In 1884 Mr. HARRIS was a delegate-at-large to the Democratic National Convention, and was the first man in Iowa to raise a flag of honor of Grover Cleveland. Twice served on the electoral Democratic ticket of Iowa, and in 1888 was the Democratic candidate for Congress in the Ninth Congressional District, running considerably ahead of his party ticket. He has served four terms as Mayor of Missouri Valley, and filled many other minor offices in the city and county. As editor he has conducted the Guthrie County Leader, Harrisonian of Missouri Valley; Kansas Democrat, of Independence, Kan.; Audubon County Defender; Atlantic Capsheaf, and then returned and bought his old office, which had been changed to the Missouri Valley Times. He began his editorial profession in 1864, and has been connected with the business ever since.

Source: 1891 Harrison County Iowa History, page 451-453.
Family Researcher: Diane Hettrick

Diane Hettrick shares this D. M. Harris Family Tree
Husband:        HARRIS, Daniel Mathias �D.M.� �Judge�
Born:           21 July 1821, Dayton, Ohio (Greene or Montgomery County)
Parents:        HARRIS, Israel?
Married:        29 July 1841, Maury County, Tennessee
Died:           9 Oct 1911, Missouri Valley, Harrison County, Iowa

Wife:           WHITE, Martha Minerva  �Minerva�
Born:           15 Mar 1823, Hickman County, Tennessee
Died:           17 Jan 1898, Missouri Valley, Harrison County, Iowa
                �at 4:50 p.m. of paralysis� Buried Rose Hill Cemetery.
Church: Christian Church, on corner of Fourth and Superior Street, Rev. J.L.
Johnson and Rev. Caudle, Pastors, Missouri Valley, Iowa.

Their Children:
 1.      HARRIS, Mary Isabella �Belle�
         b.  5 Jun 1842, Williamsport, Maury, Tennessee
         m. CRANE, Ino; 24 Dec 1859
         d.  before 1939, Griswold, Cass., Iowa

 2.      HARRIS, William James �Jim�
         b.  8 Mar 1844, Cathey�s Creek, Maury, Tennessee
         m. TOWNSEND, Florence A.; 16 Jun 1870; Panora, Guthrie, Iowa
         d.  23 Feb 1943, Doty, Lewis, Washington
         died at 99, peacefully in his bed, of old age

 3.      HARRIS, Clarinda Campbell �Hon�
         b.  12 Sep 1847, Williamsport, Maury, Tennessee
         m. LAHMAN, C.C.
         d.  21 Aug 1924, Missouri Valley, Harrison, Iowa

 4.      HARRIS, Daniel Webster
         b.  6 Oct 1849, Williamsport, Maury, Tennessee
         m. HALL, Lusetta Jane
         d.  before 1939, Denver, Colorado

 5.      HARRIS, John Wiley �Jack�
         b.  25 Feb 1852, Williamsport, Maury, Tennessee
         m. TAFT, Hattie B.; 17 Oct 1875 or 1877, Exira, Audubon, Iowa
         d.  1 Feb 1930, Missouri Valley, Harrison, Iowa

 6.      HARRIS, Robert Henry �Bud�
         b.  23 Mar 1854, Williamsport, Maury, Tennessee
         m. CHAPMAN, Frances, 1874
         d.  12 Oct 1936, Missouri Valley, Harrison, Iowa

 7.      HARRIS, Edwin Truman �Mack�
         b.  26 Jul 1856, Audubon Co. Iowa
         m.  ?
         d.  May 1939, Huntington Park, California

 8.      HARRIS, Ellis Nathaniel �Ellis�
         b.  8 Jul 1859, Exira, Audubon, Iowa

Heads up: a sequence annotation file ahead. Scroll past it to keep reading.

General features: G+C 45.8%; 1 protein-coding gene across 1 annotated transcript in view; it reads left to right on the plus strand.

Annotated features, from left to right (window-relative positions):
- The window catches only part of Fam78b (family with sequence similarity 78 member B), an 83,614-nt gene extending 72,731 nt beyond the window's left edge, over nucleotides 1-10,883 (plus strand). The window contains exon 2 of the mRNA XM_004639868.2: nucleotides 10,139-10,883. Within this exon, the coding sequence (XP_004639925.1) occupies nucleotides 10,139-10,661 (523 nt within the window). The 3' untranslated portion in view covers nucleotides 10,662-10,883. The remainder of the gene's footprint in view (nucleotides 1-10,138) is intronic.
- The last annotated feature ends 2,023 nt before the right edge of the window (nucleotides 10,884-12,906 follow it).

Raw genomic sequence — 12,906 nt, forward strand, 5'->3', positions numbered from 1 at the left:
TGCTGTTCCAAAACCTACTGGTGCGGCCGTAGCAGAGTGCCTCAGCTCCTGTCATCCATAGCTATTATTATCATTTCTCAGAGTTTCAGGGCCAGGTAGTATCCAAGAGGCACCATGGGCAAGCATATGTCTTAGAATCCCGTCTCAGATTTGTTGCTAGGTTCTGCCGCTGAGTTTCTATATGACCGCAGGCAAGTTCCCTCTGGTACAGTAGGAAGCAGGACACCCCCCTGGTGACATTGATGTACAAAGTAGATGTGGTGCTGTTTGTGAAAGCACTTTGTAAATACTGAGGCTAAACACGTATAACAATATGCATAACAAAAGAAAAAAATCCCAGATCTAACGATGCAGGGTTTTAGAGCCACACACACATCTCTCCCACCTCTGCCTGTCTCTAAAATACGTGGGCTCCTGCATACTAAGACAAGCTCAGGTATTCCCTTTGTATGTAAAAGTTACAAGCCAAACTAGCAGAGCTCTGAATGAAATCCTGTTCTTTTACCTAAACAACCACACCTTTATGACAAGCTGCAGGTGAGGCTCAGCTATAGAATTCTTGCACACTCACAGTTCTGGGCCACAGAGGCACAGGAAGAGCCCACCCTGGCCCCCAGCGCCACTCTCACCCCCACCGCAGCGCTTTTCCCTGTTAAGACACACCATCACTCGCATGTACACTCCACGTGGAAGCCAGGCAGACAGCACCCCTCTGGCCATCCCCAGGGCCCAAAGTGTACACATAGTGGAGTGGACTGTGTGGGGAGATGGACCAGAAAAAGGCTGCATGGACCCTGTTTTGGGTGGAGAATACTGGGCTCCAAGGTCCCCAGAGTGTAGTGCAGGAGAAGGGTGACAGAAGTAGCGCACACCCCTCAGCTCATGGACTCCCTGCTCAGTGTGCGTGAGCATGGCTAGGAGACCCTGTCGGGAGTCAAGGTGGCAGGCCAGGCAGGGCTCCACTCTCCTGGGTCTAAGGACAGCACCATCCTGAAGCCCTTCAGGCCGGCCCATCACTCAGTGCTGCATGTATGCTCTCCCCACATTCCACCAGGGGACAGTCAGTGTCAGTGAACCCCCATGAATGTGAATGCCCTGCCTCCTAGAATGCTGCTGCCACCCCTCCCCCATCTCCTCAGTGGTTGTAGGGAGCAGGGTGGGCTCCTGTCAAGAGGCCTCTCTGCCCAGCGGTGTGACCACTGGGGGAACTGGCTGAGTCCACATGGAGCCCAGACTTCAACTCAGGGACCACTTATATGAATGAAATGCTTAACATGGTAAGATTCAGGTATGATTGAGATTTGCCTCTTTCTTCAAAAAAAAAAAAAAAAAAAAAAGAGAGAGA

m.  SEABURY, Ethelin
         d.  1944, Minneapolis, Minnesota

 9.      HARRIS, Virginia Tennessee �Tenn�
         b.  10 Jan 1862, Exira, Audubon, Iowa
         m. RUTLEDGE, W.W.
         d.  25 May 1948, Council Bluffs, Pottawattamie, Iowa, heart attack

 10.     HARRIS, Emma Eudora �Em�
         b.  7 Mar 1864, Panora, Guthrie, Iowa
         m. 1. RUSSELL, Charles H. 1887.
         m. 2. LISLE, C.A. 1908
         d.  29 Jan 1939, Missouri Valley, Harrison, Iowa
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PURCELL - Samuel PURCELL, a farmer living on the east side of Willow River on section 14, in Magnolia Township, came to Harrison County, in the autumn of 1855, stopping about one month near Elk Grove, in Jefferson Township, then moved into Pottawattamie County, where he remained until the latter part of 1864, at which time he came back to this county and bought eighty acres of wild land, constituting a part of his present farm. He improved this farm, his first house being of logs. He remained on that place until the fall of 1869, sold and bought two hundred and twenty-five acres on the same section, which is now all under a high state of cultivation.

When he came to the county in 1855 his father was caught out of wood and it took him and another man five days to dig a road through the grove, about one mile from their house. During the same winter his father lost ten head of cattle. Deer were very plentiful but in the springtime it was found that a great portion of them had starved to death on account of the severity of the weather, their carcasses being found here and there throughout the country when the snow had disappeared; elk and wild turkeys were also found in great abundance. Mr. PURCELL stood in his door, in Pottawattamie County, and shot seven deer. There was no necessity for going to hunt deer, as they came around the cabin doors of the settlers in search of something to eat. All farm produce they raised in those early days had to be hauled to Council Bluffs. Our subject had been invited to take dinner with a neighbor where the meal consisted of boiled corn, but the friendly disposition and hospitality of those days, made up for the luxuries their tables lacked.